John Donne

John Donne

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John Donne (22 January 1572[1] – 31 March 1631) was an English poet, scholar, soldier and secretary born into a Catholic family, a remnant of the Catholic Revival, who reluctantly became a cleric in the Church of England.
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Death, be not proud, though some have called thee
Mighty and dreadful, for thou art not so;
For those whom thou think'st thou dost overthrow
Die not, poor Death, nor yet canst thou kill me.
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Она мертва; а так как, умирая,
Все возвращается к первооснове,
А мы основой друг для друга были
И друг из друга состояли,
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I scarce believe my love to be so pure As I had thought it was, Because it doth endure Vicissitude, and season, as the grass ;
Methinks I lied all winter, when I swore My love was infinite, if spring make it more
But if this medicine, lo...
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No spring nor summer beauty hath such grace As I have seen in one autumnal face
Young beauties force our love, and that's a rape, This doth but counsel, yet you cannot scape
If 'twere a shame to love, here 'twere no shame; Affection here...
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Both robb'd of air, we both lie in one ground ;
Both whom one fire had burnt, one water drown'd
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Since I am coming to that holy room, Where, with thy choir of saints for evermore, I shall be made thy music; as I come I tune the instrument here at the door, And what I must do then, think here before
Whilst my physicians by their love are ...
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Dear love, for nothing less than thee Would I have broke this happy dream; It was a theme For reason, much too strong for fantasy, Therefore thou wak'd'st me wisely; yet My dream thou brok'st not, but continued'st it
Thou art so true that tho...
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Death be not proud, though some have called
Mighty and dreadful, for, thou art not soe,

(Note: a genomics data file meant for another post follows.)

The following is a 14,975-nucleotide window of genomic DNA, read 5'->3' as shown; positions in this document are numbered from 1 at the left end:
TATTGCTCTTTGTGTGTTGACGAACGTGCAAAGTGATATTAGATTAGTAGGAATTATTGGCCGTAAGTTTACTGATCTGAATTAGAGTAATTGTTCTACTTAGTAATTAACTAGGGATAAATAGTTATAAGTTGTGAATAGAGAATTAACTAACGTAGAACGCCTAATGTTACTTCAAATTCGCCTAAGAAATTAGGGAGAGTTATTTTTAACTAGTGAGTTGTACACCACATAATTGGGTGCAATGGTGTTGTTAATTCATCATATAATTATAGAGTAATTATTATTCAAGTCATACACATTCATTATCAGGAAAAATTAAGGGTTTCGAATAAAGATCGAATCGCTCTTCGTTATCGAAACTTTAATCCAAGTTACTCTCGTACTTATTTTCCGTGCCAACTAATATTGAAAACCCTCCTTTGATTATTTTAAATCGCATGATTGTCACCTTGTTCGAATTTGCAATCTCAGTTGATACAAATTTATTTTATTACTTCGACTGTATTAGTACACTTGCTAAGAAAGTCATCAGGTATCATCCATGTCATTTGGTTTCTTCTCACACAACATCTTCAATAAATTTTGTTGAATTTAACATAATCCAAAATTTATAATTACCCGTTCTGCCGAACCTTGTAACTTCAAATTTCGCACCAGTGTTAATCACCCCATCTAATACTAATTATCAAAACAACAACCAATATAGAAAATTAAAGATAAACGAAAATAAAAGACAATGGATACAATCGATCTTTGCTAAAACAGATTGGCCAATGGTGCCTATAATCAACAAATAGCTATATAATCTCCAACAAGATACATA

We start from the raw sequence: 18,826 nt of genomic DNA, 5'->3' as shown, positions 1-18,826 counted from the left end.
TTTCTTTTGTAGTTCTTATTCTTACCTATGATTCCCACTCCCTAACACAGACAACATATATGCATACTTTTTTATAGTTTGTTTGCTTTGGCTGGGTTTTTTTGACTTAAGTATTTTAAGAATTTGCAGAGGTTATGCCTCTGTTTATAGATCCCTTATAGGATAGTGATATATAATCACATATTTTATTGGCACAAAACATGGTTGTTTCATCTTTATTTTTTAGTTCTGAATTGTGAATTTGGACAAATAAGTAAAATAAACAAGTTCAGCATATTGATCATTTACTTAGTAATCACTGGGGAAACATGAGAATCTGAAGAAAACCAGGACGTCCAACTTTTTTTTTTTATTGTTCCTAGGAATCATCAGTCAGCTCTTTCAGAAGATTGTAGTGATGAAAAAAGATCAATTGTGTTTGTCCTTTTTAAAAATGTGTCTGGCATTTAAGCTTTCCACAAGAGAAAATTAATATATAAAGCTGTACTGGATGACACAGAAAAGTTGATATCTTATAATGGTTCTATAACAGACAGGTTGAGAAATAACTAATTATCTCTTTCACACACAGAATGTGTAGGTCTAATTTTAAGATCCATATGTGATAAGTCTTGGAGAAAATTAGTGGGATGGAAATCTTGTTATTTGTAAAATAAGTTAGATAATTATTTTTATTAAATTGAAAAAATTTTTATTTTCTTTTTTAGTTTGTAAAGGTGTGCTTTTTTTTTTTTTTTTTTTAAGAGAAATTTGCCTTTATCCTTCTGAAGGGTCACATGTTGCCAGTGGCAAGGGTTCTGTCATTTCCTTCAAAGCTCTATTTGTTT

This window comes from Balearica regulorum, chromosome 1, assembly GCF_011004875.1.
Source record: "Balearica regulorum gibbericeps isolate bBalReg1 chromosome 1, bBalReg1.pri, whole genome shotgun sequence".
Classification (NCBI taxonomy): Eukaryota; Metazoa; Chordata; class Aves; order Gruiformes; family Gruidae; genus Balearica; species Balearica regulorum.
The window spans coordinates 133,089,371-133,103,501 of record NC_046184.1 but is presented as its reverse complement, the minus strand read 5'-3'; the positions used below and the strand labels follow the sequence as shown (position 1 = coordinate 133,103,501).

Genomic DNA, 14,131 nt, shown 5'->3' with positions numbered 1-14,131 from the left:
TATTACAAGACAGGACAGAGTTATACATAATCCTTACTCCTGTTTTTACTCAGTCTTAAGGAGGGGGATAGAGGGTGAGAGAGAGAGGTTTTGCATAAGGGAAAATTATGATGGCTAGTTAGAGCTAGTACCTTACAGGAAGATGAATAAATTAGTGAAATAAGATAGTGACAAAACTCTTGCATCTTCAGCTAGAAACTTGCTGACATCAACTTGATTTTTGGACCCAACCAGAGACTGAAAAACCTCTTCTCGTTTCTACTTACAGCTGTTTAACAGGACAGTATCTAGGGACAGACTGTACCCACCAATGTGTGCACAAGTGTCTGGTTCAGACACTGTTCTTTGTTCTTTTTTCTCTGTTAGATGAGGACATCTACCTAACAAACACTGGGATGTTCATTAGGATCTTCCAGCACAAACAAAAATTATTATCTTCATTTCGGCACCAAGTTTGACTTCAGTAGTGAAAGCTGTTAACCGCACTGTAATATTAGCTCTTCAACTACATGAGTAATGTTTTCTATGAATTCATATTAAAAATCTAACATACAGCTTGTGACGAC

For, those, whom thou think'st, thou dost overthrow,
Die not, poor death, nor yet canst thou kill me
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Come live with me and be my love,
And we will some new pleasures
Of golden sands and crystal brooks,
With silken lines and silver hooks
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Mark but this flea, and mark in this,
How little that which thou deniest me is;
It sucked me first, and now sucks thee,
And in this flea our two bloods mingled be;
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AY,
O sweet, and do not rise ;
The light that shines comes from thine eyes ;
The day breaks not, it is my heart,
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CE he for whom this bell tolls may be so ill, as that he knows not it tolls for him; and perchance I may think myself so much better than I am, as that they who are about me, and see my state, may have caused it to toll for me, and I know not that...
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For God's sake hold your tongue, and let me love, Or chide my palsy, or my gout, My five grey hairs, or ruin'd fortune flout, With wealth your state, your mind with arts improve, Take you a course, get you a place, Observe his Honour, or his Grace...
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If poisonous minerals, and if that
Whose fruit threw death on else immortal us,
If lecherous goats, if serpents
Cannot be damned, alas, why should I be
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Whoever comes to shroud me, do not harm Nor question
That subtle wreath of hair, which crowns my arm;
The mystery, the sign, you must not touch, For 'tis my outward soul,
Viceroy to that, which then to heaven being gone, Will leave ...
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от·
Death, be not proud, though some have called
Mighty and dreadful, for thou art not so;
For those whom thou think'st thou dost overthrow,
Die not, poor Death, nor yet canst thou kill me
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